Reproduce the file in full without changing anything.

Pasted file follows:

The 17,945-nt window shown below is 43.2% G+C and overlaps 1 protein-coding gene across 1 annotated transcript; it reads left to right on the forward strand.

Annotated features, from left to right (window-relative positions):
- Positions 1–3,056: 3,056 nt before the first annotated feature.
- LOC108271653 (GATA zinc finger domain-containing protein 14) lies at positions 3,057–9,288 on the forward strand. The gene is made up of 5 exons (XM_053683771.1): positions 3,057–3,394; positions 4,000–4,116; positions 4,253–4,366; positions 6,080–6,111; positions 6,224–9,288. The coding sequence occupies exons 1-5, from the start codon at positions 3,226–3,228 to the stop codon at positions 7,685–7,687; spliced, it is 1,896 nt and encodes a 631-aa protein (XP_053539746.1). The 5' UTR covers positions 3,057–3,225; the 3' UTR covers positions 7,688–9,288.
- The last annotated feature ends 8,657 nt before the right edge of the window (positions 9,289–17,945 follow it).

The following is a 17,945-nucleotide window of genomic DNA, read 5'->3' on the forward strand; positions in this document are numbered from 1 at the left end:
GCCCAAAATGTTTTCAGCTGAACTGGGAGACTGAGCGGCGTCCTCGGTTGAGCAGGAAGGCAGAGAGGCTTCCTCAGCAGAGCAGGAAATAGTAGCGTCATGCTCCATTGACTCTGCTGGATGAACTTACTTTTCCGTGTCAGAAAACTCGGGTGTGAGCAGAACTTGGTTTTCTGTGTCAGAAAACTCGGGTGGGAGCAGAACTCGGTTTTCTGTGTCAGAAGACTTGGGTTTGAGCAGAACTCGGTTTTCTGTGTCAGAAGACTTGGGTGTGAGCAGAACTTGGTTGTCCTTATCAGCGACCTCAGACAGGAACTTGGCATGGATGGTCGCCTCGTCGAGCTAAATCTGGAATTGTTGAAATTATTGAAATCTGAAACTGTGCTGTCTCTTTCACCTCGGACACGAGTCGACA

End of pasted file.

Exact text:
The 17,945-nt window shown below is 43.2% G+C and overlaps 1 protein-coding gene across 1 annotated transcript; it reads left to right on the forward strand.

Annotated features, from left to right (window-relative positions):
- Positions 1–3,056: 3,056 nt before the first annotated feature.
- LOC108271653 (GATA zinc finger domain-containing protein 14) lies at positions 3,057–9,288 on the forward strand. The gene is made up of 5 exons (XM_053683771.1): positions 3,057–3,394; positions 4,000–4,116; positions 4,253–4,366; positions 6,080–6,111; positions 6,224–9,288. The coding sequence occupies exons 1-5, from the start codon at positions 3,226–3,228 to the stop codon at positions 7,685–7,687; spliced, it is 1,896 nt and encodes a 631-aa protein (XP_053539746.1). The 5' UTR covers positions 3,057–3,225; the 3' UTR covers positions 7,688–9,288.
- The last annotated feature ends 8,657 nt before the right edge of the window (positions 9,289–17,945 follow it).

The following is a 17,945-nucleotide window of genomic DNA, read 5'->3' on the forward strand; positions in this document are numbered from 1 at the left end:
GCCCAAAATGTTTTCAGCTGAACTGGGAGACTGAGCGGCGTCCTCGGTTGAGCAGGAAGGCAGAGAGGCTTCCTCAGCAGAGCAGGAAATAGTAGCGTCATGCTCCATTGACTCTGCTGGATGAACTTACTTTTCCGTGTCAGAAAACTCGGGTGTGAGCAGAACTTGGTTTTCTGTGTCAGAAAACTCGGGTGGGAGCAGAACTCGGTTTTCTGTGTCAGAAGACTTGGGTTTGAGCAGAACTCGGTTTTCTGTGTCAGAAGACTTGGGTGTGAGCAGAACTTGGTTGTCCTTATCAGCGACCTCAGACAGGAACTTGGCATGGATGGTCGCCTCGTCGAGCTAAATCTGGAATTGTTGAAATTATTGAAATCTGAAACTGTGCTGTCTCTTTCACCTCGGACACGAGTCGACA